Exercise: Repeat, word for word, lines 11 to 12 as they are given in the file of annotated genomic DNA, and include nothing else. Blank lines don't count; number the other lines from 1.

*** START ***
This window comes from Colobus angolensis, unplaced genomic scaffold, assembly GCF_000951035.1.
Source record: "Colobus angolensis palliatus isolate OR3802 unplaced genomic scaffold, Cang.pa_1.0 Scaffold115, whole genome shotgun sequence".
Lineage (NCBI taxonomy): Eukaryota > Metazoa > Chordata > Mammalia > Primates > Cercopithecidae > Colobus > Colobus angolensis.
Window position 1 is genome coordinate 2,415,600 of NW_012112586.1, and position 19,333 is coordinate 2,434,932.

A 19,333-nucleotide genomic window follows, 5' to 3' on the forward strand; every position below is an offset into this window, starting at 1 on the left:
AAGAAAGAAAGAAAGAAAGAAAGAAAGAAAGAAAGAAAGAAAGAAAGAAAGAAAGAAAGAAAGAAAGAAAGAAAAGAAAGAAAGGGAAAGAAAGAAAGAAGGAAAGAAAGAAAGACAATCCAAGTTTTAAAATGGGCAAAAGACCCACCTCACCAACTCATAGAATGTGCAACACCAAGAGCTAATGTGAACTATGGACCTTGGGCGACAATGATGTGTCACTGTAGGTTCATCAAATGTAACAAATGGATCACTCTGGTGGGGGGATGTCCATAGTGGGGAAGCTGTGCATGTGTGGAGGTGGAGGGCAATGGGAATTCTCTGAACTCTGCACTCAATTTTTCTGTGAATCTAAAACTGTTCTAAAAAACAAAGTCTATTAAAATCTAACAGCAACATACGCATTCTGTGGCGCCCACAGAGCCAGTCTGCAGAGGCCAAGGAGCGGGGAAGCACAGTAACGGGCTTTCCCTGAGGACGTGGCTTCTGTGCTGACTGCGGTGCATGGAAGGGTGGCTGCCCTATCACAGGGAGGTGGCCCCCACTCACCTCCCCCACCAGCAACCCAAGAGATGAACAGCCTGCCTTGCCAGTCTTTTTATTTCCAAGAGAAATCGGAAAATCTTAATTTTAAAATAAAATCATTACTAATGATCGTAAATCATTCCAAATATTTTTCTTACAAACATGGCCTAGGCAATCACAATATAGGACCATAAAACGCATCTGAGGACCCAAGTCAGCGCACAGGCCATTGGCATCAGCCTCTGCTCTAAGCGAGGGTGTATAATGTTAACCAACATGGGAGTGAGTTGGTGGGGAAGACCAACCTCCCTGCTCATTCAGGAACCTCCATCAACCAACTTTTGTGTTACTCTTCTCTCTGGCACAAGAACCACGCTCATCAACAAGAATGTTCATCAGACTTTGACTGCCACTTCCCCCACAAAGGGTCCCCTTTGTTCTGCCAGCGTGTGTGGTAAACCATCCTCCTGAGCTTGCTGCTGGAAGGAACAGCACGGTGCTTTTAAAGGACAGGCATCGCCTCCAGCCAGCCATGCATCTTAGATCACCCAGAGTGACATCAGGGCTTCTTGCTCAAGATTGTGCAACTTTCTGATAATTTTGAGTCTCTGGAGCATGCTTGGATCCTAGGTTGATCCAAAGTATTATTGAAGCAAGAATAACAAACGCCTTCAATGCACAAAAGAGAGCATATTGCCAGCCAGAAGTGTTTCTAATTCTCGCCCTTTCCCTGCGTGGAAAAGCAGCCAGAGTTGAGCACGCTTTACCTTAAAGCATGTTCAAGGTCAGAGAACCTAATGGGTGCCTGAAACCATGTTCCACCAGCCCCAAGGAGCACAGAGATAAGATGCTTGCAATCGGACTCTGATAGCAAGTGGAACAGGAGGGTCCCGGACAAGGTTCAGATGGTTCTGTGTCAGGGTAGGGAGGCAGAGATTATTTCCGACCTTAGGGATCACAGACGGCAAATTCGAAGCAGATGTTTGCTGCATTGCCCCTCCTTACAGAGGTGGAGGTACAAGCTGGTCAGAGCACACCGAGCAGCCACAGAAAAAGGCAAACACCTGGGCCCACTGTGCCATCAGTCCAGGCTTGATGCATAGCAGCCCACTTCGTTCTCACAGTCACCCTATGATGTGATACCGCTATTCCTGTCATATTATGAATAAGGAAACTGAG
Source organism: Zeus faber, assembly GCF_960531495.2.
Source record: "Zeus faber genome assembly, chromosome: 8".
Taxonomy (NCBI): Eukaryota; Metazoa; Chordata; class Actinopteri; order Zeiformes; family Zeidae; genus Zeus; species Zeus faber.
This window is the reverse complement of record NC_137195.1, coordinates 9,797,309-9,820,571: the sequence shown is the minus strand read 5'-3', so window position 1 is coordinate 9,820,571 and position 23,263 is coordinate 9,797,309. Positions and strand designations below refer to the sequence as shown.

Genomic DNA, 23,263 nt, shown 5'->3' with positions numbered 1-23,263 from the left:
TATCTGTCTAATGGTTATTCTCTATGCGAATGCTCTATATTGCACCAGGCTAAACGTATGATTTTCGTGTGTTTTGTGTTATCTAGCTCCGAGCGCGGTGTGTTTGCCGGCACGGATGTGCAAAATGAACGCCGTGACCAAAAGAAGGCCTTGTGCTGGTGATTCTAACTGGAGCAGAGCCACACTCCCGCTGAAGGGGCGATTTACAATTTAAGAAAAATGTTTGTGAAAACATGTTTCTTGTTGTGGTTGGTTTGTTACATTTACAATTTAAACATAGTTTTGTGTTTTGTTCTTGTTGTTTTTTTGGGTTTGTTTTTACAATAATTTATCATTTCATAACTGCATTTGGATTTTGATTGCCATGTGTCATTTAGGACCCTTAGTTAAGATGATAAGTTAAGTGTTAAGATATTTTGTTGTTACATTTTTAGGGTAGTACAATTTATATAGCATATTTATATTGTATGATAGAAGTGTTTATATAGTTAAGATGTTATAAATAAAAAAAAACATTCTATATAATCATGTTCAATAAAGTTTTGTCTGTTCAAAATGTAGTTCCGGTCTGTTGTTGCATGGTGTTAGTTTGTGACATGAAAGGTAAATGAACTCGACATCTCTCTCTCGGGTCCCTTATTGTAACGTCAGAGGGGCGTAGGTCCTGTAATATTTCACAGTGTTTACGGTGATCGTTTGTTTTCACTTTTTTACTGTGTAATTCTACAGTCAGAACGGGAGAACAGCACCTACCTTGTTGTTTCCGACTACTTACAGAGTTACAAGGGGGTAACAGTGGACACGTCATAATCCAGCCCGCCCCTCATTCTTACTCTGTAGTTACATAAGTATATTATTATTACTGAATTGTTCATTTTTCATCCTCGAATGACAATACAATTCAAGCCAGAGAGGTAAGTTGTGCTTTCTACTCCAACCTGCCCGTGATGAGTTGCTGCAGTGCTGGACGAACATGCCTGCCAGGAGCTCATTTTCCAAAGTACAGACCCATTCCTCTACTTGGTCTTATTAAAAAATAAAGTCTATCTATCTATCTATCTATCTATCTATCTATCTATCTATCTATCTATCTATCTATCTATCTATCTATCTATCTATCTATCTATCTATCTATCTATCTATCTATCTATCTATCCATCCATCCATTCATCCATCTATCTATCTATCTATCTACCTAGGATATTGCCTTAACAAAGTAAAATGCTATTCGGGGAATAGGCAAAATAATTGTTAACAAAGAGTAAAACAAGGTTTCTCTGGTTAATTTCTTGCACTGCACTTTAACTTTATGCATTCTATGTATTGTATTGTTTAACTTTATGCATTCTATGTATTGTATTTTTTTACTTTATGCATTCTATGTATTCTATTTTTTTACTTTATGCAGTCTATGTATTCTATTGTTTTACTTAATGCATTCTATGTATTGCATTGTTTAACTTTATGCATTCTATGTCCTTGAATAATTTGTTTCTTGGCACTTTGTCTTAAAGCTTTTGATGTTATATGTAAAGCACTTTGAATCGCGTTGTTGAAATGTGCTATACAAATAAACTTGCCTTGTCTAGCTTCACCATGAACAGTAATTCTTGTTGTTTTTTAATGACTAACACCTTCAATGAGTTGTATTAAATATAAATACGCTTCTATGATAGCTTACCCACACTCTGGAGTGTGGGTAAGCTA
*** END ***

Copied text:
Genomic DNA, 23,263 nt, shown 5'->3' with positions numbered 1-23,263 from the left:
TATCTGTCTAATGGTTATTCTCTATGCGAATGCTCTATATTGCACCAGGCTAAACGTATGATTTTCGTGTGTTTTGTGTTATCTAGCTCCGAGCGCGGTGTGTTTGCCGGCACGGATGTGCAAAATGAACGCCGTGACCAAAAGAAGGCCTTGTGCTGGTGATTCTAACTGGAGCAGAGCCACACTCCCGCTGAAGGGGCGATTTACAATTTAAGAAAAATGTTTGTGAAAACATGTTTCTTGTTGTGGTTGGTTTGTTACATTTACAATTTAAACATAGTTTTGTGTTTTGTTCTTGTTGTTTTTTTGGGTTTGTTTTTACAATAATTTATCATTTCATAACTGCATTTGGATTTTGATTGCCATGTGTCATTTAGGACCCTTAGTTAAGATGATAAGTTAAGTGTTAAGATATTTTGTTGTTACATTTTTAGGGTAGTACAATTTATATAGCATATTTATATTGTATGATAGAAGTGTTTATATAGTTAAGATGTTATAAATAAAAAAAAACATTCTATATAATCATGTTCAATAAAGTTTTGTCTGTTCAAAATGTAGTTCCGGTCTGTTGTTGCATGGTGTTAGTTTGTGACATGAAAGGTAAATGAACTCGACATCTCTCTCTCGGGTCCCTTATTGTAACGTCAGAGGGGCGTAGGTCCTGTAATATTTCACAGTGTTTACGGTGATCGTTTGTTTTCACTTTTTTACTGTGTAATTCTACAGTCAGAACGGGAGAACAGCACCTACCTTGTTGTTTCCGACTACTTACAGAGTTACAAGGGGGTAACAGTGGACACGTCATAATCCAGCCCGCCCCTCATTCTTACTCTGTAGTTACATAAGTATATTATTATTACTGAATTGTTCATTTTTCATCCTCGAATGACAATACAATTCAAGCCAGAGAGGTAAGTTGTGCTTTCTACTCCAACCTGCCCGTGATGAGTTGCTGCAGTGCTGGACGAACATGCCTGCCAGGAGCTCATTTTCCAAAGTACAGACCCATTCCTCTACTTGGTCTTATTAAAAAATAAAGTCTATCTATCTATCTATCTATCTATCTATCTATCTATCTATCTATCTATCTATCTATCTATCTATCTATCTATCTATCTATCTATCTATCTATCTATCTATCTATCTATCTATCCATCCATCCATTCATCCATCTATCTATCTATCTATCTACCTAGGATATTGCCTTAACAAAGTAAAATGCTATTCGGGGAATAGGCAAAATAATTGTTAACAAAGAGTAAAACAAGGTTTCTCTGGTTAATTTCTTGCACTGCACTTTAACTTTATGCATTCTATGTATTGTATTGTTTAACTTTATGCATTCTATGTATTGTATTTTTTTACTTTATGCATTCTATGTATTCTATTTTTTTACTTTATGCAGTCTATGTATTCTATTGTTTTACTTAATGCATTCTATGTATTGCATTGTTTAACTTTATGCATTCTATGTCCTTGAATAATTTGTTTCTTGGCACTTTGTCTTAAAGCTTTTGATGTTATATGTAAAGCACTTTGAATCGCGTTGTTGAAATGTGCTATACAAATAAACTTGCCTTGTCTAGCTTCACCATGAACAGTAATTCTTGTTGTTTTTTAATGACTAACACCTTCAATGAGTTGTATTAAATATAAATACGCTTCTATGATAGCTTACCCACACTCTGGAGTGTGGGTAAGCTA